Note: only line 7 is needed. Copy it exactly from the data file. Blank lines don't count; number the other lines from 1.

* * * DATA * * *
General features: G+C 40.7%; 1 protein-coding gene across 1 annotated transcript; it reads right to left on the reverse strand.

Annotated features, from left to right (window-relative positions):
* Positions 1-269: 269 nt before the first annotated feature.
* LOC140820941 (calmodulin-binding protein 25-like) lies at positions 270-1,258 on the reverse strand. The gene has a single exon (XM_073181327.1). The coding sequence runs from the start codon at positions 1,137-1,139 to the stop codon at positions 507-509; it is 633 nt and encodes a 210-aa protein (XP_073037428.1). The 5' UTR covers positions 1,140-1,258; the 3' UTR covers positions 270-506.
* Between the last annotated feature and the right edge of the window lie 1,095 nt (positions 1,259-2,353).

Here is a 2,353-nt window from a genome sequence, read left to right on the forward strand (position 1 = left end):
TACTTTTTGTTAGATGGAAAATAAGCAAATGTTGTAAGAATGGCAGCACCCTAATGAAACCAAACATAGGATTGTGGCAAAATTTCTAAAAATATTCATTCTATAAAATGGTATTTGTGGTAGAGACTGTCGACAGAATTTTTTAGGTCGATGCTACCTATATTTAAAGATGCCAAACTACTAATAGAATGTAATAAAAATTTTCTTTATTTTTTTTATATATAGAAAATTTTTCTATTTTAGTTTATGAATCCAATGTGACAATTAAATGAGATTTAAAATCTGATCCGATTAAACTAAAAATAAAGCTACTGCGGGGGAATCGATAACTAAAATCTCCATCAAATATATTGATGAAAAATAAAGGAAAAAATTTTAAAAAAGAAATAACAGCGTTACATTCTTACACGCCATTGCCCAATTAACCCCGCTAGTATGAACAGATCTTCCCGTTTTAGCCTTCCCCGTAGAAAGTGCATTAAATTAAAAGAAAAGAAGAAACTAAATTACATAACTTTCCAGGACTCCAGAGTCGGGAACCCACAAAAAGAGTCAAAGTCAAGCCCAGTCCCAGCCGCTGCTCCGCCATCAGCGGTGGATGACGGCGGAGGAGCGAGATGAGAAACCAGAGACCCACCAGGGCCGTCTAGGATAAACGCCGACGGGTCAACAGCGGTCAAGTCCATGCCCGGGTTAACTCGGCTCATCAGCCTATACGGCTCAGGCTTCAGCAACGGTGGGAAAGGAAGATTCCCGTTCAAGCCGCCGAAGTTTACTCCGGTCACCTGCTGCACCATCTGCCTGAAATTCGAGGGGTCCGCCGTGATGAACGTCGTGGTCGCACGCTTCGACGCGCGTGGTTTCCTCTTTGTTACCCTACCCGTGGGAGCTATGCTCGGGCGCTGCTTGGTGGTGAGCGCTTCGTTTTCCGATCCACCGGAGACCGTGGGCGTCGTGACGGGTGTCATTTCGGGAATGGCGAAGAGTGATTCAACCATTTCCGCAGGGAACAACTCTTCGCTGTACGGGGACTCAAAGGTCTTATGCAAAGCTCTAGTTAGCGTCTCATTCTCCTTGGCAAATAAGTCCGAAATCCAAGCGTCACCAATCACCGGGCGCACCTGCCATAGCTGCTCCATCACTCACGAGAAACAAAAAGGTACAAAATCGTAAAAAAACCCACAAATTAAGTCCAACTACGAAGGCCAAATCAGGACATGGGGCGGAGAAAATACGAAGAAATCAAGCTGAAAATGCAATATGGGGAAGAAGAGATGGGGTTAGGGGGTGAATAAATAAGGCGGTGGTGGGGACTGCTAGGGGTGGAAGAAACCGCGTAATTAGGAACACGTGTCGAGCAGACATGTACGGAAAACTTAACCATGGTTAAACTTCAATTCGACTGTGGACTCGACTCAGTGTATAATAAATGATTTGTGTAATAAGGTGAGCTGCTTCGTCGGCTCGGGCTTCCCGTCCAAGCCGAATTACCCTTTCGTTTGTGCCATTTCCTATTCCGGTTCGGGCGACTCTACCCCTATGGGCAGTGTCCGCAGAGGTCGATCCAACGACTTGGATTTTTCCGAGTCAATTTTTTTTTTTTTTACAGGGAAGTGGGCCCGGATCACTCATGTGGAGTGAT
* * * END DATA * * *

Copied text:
TACTTTTTGTTAGATGGAAAATAAGCAAATGTTGTAAGAATGGCAGCACCCTAATGAAACCAAACATAGGATTGTGGCAAAATTTCTAAAAATATTCATTCTATAAAATGGTATTTGTGGTAGAGACTGTCGACAGAATTTTTTAGGTCGATGCTACCTATATTTAAAGATGCCAAACTACTAATAGAATGTAATAAAAATTTTCTTTATTTTTTTTATATATAGAAAATTTTTCTATTTTAGTTTATGAATCCAATGTGACAATTAAATGAGATTTAAAATCTGATCCGATTAAACTAAAAATAAAGCTACTGCGGGGGAATCGATAACTAAAATCTCCATCAAATATATTGATGAAAAATAAAGGAAAAAATTTTAAAAAAGAAATAACAGCGTTACATTCTTACACGCCATTGCCCAATTAACCCCGCTAGTATGAACAGATCTTCCCGTTTTAGCCTTCCCCGTAGAAAGTGCATTAAATTAAAAGAAAAGAAGAAACTAAATTACATAACTTTCCAGGACTCCAGAGTCGGGAACCCACAAAAAGAGTCAAAGTCAAGCCCAGTCCCAGCCGCTGCTCCGCCATCAGCGGTGGATGACGGCGGAGGAGCGAGATGAGAAACCAGAGACCCACCAGGGCCGTCTAGGATAAACGCCGACGGGTCAACAGCGGTCAAGTCCATGCCCGGGTTAACTCGGCTCATCAGCCTATACGGCTCAGGCTTCAGCAACGGTGGGAAAGGAAGATTCCCGTTCAAGCCGCCGAAGTTTACTCCGGTCACCTGCTGCACCATCTGCCTGAAATTCGAGGGGTCCGCCGTGATGAACGTCGTGGTCGCACGCTTCGACGCGCGTGGTTTCCTCTTTGTTACCCTACCCGTGGGAGCTATGCTCGGGCGCTGCTTGGTGGTGAGCGCTTCGTTTTCCGATCCACCGGAGACCGTGGGCGTCGTGACGGGTGTCATTTCGGGAATGGCGAAGAGTGATTCAACCATTTCCGCAGGGAACAACTCTTCGCTGTACGGGGACTCAAAGGTCTTATGCAAAGCTCTAGTTAGCGTCTCATTCTCCTTGGCAAATAAGTCCGAAATCCAAGCGTCACCAATCACCGGGCGCACCTGCCATAGCTGCTCCATCACTCACGAGAAACAAAAAGGTACAAAATCGTAAAAAAACCCACAAATTAAGTCCAACTACGAAGGCCAAATCAGGACATGGGGCGGAGAAAATACGAAGAAATCAAGCTGAAAATGCAATATGGGGAAGAAGAGATGGGGTTAGGGGGTGAATAAATAAGGCGGTGGTGGGGACTGCTAGGGGTGGAAGAAACCGCGTAATTAGGAACACGTGTCGAGCAGACATGTACGGAAAACTTAACCATGGTTAAACTTCAATTCGACTGTGGACTCGACTCAGTGTATAATAAATGATTTGTGTAATAAGGTGAGCTGCTTCGTCGGCTCGGGCTTCCCGTCCAAGCCGAATTACCCTTTCGTTTGTGCCATTTCCTATTCCGGTTCGGGCGACTCTACCCCTATGGGCAGTGTCCGCAGAGGTCGATCCAACGACTTGGATTTTTCCGAGTCAATTTTTTTTTTTTTTACAGGGAAGTGGGCCCGGATCACTCATGTGGAGTGAT